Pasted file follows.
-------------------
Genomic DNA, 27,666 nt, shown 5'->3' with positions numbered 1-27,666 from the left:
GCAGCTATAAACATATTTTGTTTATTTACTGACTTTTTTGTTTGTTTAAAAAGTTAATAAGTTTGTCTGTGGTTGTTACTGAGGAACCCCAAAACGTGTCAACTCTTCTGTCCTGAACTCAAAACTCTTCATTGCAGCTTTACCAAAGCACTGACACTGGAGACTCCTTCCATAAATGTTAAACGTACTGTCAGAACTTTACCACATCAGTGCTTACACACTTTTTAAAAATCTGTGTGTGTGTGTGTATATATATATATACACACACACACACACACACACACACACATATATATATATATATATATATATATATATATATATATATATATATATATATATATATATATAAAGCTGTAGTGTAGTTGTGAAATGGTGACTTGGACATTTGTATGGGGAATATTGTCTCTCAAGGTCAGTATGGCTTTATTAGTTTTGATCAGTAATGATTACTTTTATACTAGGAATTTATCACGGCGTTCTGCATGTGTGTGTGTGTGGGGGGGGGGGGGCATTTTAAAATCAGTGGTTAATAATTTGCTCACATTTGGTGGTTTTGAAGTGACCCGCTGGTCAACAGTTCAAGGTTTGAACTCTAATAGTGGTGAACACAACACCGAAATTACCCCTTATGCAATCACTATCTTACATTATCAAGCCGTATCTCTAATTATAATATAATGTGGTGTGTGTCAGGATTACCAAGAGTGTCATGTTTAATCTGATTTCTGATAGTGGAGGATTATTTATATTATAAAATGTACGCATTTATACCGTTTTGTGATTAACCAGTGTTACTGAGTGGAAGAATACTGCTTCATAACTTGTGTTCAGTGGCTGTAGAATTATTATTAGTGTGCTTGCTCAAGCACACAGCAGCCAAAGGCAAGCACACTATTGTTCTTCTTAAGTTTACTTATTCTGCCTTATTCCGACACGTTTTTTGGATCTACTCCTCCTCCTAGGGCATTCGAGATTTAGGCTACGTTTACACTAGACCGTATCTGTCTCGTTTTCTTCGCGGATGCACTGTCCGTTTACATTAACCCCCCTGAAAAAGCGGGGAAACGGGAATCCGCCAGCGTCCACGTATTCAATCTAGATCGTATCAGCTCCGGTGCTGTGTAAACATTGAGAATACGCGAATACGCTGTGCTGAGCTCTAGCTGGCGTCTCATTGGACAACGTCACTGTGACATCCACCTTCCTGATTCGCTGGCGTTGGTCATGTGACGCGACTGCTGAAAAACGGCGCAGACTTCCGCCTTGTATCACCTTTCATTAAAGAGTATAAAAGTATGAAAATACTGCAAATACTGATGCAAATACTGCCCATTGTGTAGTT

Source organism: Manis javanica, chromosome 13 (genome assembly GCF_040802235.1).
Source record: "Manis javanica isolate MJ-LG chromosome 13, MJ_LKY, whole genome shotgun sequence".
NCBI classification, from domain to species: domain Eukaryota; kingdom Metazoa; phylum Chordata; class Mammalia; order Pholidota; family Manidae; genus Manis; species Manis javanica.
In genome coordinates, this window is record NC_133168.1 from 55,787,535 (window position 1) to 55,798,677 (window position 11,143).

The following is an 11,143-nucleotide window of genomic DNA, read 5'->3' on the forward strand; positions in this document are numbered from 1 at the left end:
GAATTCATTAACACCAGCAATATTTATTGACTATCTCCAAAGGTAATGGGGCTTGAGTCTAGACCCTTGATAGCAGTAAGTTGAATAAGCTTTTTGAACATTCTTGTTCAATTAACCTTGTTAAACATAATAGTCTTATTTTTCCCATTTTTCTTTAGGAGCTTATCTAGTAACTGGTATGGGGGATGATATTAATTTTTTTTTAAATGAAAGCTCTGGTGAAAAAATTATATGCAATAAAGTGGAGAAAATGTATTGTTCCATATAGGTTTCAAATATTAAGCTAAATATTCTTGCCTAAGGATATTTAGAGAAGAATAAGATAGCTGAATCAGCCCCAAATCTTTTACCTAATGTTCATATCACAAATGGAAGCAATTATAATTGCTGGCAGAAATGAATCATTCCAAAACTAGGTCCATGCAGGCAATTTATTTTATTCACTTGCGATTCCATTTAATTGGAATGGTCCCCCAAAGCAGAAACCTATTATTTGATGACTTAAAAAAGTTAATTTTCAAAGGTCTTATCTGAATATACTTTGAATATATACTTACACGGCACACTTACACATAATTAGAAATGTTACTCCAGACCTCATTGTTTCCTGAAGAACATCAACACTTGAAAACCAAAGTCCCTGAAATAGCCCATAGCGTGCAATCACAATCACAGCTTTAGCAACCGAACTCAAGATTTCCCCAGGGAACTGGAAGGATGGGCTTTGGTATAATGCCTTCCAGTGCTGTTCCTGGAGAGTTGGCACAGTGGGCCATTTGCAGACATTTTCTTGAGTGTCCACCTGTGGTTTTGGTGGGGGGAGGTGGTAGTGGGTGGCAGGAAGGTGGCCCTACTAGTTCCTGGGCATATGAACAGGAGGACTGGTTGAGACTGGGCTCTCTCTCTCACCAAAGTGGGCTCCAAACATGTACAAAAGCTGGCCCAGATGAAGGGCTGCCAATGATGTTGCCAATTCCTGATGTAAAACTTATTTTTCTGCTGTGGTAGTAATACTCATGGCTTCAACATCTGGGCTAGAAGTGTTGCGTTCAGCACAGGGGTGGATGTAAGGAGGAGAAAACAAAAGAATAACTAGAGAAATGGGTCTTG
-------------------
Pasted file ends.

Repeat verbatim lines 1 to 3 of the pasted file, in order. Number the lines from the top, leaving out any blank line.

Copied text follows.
Genomic DNA, 27,666 nt, shown 5'->3' with positions numbered 1-27,666 from the left:
GCAGCTATAAACATATTTTGTTTATTTACTGACTTTTTTGTTTGTTTAAAAAGTTAATAAGTTTGTCTGTGGTTGTTACTGAGGAACCCCAAAACGTGTCAACTCTTCTGTCCTGAACTCAAAACTCTTCATTGCAGCTTTACCAAAGCACTGACACTGGAGACTCCTTCCATAAATGTTAAACGTACTGTCAGAACTTTACCACATCAGTGCTTACACACTTTTTAAAAATCTGTGTGTGTGTGTGTATATATATATATACACACACACACACACACACACACACACATATATATATATATATATATATATATATATATATATATATATATATATATATATATATATATAAAGCTGTAGTGTAGTTGTGAAATGGTGACTTGGACATTTGTATGGGGAATATTGTCTCTCAAGGTCAGTATGGCTTTATTAGTTTTGATCAGTAATGATTACTTTTATACTAGGAATTTATCACGGCGTTCTGCATGTGTGTGTGTGTGGGGGGGGGGGGGCATTTTAAAATCAGTGGTTAATAATTTGCTCACATTTGGTGGTTTTGAAGTGACCCGCTGGTCAACAGTTCAAGGTTTGAACTCTAATAGTGGTGAACACAACACCGAAATTACCCCTTATGCAATCACTATCTTACATTATCAAGCCGTATCTCTAATTATAATATAATGTGGTGTGTGTCAGGATTACCAAGAGTGTCATGTTTAATCTGATTTCTGATAGTGGAGGATTATTTATATTATAAAATGTACGCATTTATACCGTTTTGTGATTAACCAGTGTTACTGAGTGGAAGAATACTGCTTCATAACTTGTGTTCAGTGGCTGTAGAATTATTATTAGTGTGCTTGCTCAAGCACACAGCAGCCAAAGGCAAGCACACTATTGTTCTTCTTAAGTTTACTTATTCTGCCTTATTCCGACACGTTTTTTGGATCTACTCCTCCTCCTAGGGCATTCGAGATTTAGGCTACGTTTACACTAGACCGTATCTGTCTCGTTTTCTTCGCGGATGCACTGTCCGTTTACATTAACCCCCCTGAAAAAGCGGGGAAACGGGAATCCGCCAGCGTCCACGTATTCAATCTAGATCGTATCAGCTCCGGTGCTGTGTAAACATTGAGAATACGCGAATACGCTGTGCTGAGCTCTAGCTGGCGTCTCATTGGACAACGTCACTGTGACATCCACCTTCCTGATTCGCTGGCGTTGGTCATGTGACGCGACTGCTGAAAAACGGCGCAGACTTCCGCCTTGTATCACCTTTCATTAAAGAGTATAAAAGTATGAAAATACTGCAAATACTGATGCAAATACTGCCCATTGTGTAGTT

Source organism: Manis javanica, chromosome 13 (genome assembly GCF_040802235.1).